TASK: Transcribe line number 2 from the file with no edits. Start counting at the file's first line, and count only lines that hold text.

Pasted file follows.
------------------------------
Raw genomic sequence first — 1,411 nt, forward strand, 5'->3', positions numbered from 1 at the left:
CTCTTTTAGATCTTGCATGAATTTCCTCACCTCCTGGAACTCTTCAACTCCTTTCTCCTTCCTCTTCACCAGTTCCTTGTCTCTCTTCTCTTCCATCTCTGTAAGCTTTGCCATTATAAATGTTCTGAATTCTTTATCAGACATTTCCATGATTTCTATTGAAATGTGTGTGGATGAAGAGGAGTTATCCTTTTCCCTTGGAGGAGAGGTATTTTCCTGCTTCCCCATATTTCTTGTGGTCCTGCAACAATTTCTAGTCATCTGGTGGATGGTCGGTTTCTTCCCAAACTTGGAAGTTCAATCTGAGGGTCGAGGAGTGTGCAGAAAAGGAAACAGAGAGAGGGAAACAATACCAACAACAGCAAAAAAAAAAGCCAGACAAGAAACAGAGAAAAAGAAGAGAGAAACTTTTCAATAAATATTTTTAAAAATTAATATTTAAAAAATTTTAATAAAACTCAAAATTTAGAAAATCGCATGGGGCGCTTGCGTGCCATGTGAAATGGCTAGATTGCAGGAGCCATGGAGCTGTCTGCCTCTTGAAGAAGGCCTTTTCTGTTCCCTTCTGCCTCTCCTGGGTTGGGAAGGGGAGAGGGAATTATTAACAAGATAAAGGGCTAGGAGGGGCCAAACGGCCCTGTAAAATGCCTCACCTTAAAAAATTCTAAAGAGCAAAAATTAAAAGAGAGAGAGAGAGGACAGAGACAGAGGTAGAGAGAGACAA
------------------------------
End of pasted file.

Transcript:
CTCTTTTAGATCTTGCATGAATTTCCTCACCTCCTGGAACTCTTCAACTCCTTTCTCCTTCCTCTTCACCAGTTCCTTGTCTCTCTTCTCTTCCATCTCTGTAAGCTTTGCCATTATAAATGTTCTGAATTCTTTATCAGACATTTCCATGATTTCTATTGAAATGTGTGTGGATGAAGAGGAGTTATCCTTTTCCCTTGGAGGAGAGGTATTTTCCTGCTTCCCCATATTTCTTGTGGTCCTGCAACAATTTCTAGTCATCTGGTGGATGGTCGGTTTCTTCCCAAACTTGGAAGTTCAATCTGAGGGTCGAGGAGTGTGCAGAAAAGGAAACAGAGAGAGGGAAACAATACCAACAACAGCAAAAAAAAAAGCCAGACAAGAAACAGAGAAAAAGAAGAGAGAAACTTTTCAATAAATATTTTTAAAAATTAATATTTAAAAAATTTTAATAAAACTCAAAATTTAGAAAATCGCATGGGGCGCTTGCGTGCCATGTGAAATGGCTAGATTGCAGGAGCCATGGAGCTGTCTGCCTCTTGAAGAAGGCCTTTTCTGTTCCCTTCTGCCTCTCCTGGGTTGGGAAGGGGAGAGGGAATTATTAACAAGATAAAGGGCTAGGAGGGGCCAAACGGCCCTGTAAAATGCCTCACCTTAAAAAATTCTAAAGAGCAAAAATTAAAAGAGAGAGAGAGAGGACAGAGACAGAGGTAGAGAGAGACAA